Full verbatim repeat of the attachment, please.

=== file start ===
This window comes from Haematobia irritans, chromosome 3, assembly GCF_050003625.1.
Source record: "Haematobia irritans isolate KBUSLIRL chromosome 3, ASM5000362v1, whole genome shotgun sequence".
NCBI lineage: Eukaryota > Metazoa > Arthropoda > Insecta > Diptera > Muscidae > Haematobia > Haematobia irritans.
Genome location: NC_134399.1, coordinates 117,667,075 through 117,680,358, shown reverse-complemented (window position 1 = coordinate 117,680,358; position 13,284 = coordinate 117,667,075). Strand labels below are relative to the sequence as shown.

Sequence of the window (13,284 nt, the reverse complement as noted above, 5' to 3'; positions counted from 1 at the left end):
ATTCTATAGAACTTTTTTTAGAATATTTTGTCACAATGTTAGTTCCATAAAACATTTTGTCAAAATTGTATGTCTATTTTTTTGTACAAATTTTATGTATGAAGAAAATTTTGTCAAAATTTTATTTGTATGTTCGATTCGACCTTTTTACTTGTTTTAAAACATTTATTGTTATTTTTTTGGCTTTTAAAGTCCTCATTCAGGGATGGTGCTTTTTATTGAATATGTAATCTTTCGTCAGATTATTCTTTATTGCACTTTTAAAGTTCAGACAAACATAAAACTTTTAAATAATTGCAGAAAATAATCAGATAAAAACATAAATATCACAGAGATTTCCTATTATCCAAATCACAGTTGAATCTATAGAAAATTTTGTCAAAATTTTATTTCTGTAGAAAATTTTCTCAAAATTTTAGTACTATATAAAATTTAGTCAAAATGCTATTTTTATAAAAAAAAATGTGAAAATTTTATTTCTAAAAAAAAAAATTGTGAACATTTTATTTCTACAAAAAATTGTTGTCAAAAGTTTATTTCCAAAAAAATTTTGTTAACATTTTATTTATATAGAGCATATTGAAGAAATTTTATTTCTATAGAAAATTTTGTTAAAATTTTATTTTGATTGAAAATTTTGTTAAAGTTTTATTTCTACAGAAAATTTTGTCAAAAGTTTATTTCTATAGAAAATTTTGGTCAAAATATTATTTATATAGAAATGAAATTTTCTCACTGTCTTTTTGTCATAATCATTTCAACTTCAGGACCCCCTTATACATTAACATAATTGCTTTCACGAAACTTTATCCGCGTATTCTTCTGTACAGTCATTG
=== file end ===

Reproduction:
This window comes from Haematobia irritans, chromosome 3, assembly GCF_050003625.1.
Source record: "Haematobia irritans isolate KBUSLIRL chromosome 3, ASM5000362v1, whole genome shotgun sequence".
NCBI lineage: Eukaryota > Metazoa > Arthropoda > Insecta > Diptera > Muscidae > Haematobia > Haematobia irritans.
Genome location: NC_134399.1, coordinates 117,667,075 through 117,680,358, shown reverse-complemented (window position 1 = coordinate 117,680,358; position 13,284 = coordinate 117,667,075). Strand labels below are relative to the sequence as shown.

Sequence of the window (13,284 nt, the reverse complement as noted above, 5' to 3'; positions counted from 1 at the left end):
ATTCTATAGAACTTTTTTTAGAATATTTTGTCACAATGTTAGTTCCATAAAACATTTTGTCAAAATTGTATGTCTATTTTTTTGTACAAATTTTATGTATGAAGAAAATTTTGTCAAAATTTTATTTGTATGTTCGATTCGACCTTTTTACTTGTTTTAAAACATTTATTGTTATTTTTTTGGCTTTTAAAGTCCTCATTCAGGGATGGTGCTTTTTATTGAATATGTAATCTTTCGTCAGATTATTCTTTATTGCACTTTTAAAGTTCAGACAAACATAAAACTTTTAAATAATTGCAGAAAATAATCAGATAAAAACATAAATATCACAGAGATTTCCTATTATCCAAATCACAGTTGAATCTATAGAAAATTTTGTCAAAATTTTATTTCTGTAGAAAATTTTCTCAAAATTTTAGTACTATATAAAATTTAGTCAAAATGCTATTTTTATAAAAAAAAATGTGAAAATTTTATTTCTAAAAAAAAAAATTGTGAACATTTTATTTCTACAAAAAATTGTTGTCAAAAGTTTATTTCCAAAAAAATTTTGTTAACATTTTATTTATATAGAGCATATTGAAGAAATTTTATTTCTATAGAAAATTTTGTTAAAATTTTATTTTGATTGAAAATTTTGTTAAAGTTTTATTTCTACAGAAAATTTTGTCAAAAGTTTATTTCTATAGAAAATTTTGGTCAAAATATTATTTATATAGAAATGAAATTTTCTCACTGTCTTTTTGTCATAATCATTTCAACTTCAGGACCCCCTTATACATTAACATAATTGCTTTCACGAAACTTTATCCGCGTATTCTTCTGTACAGTCATTG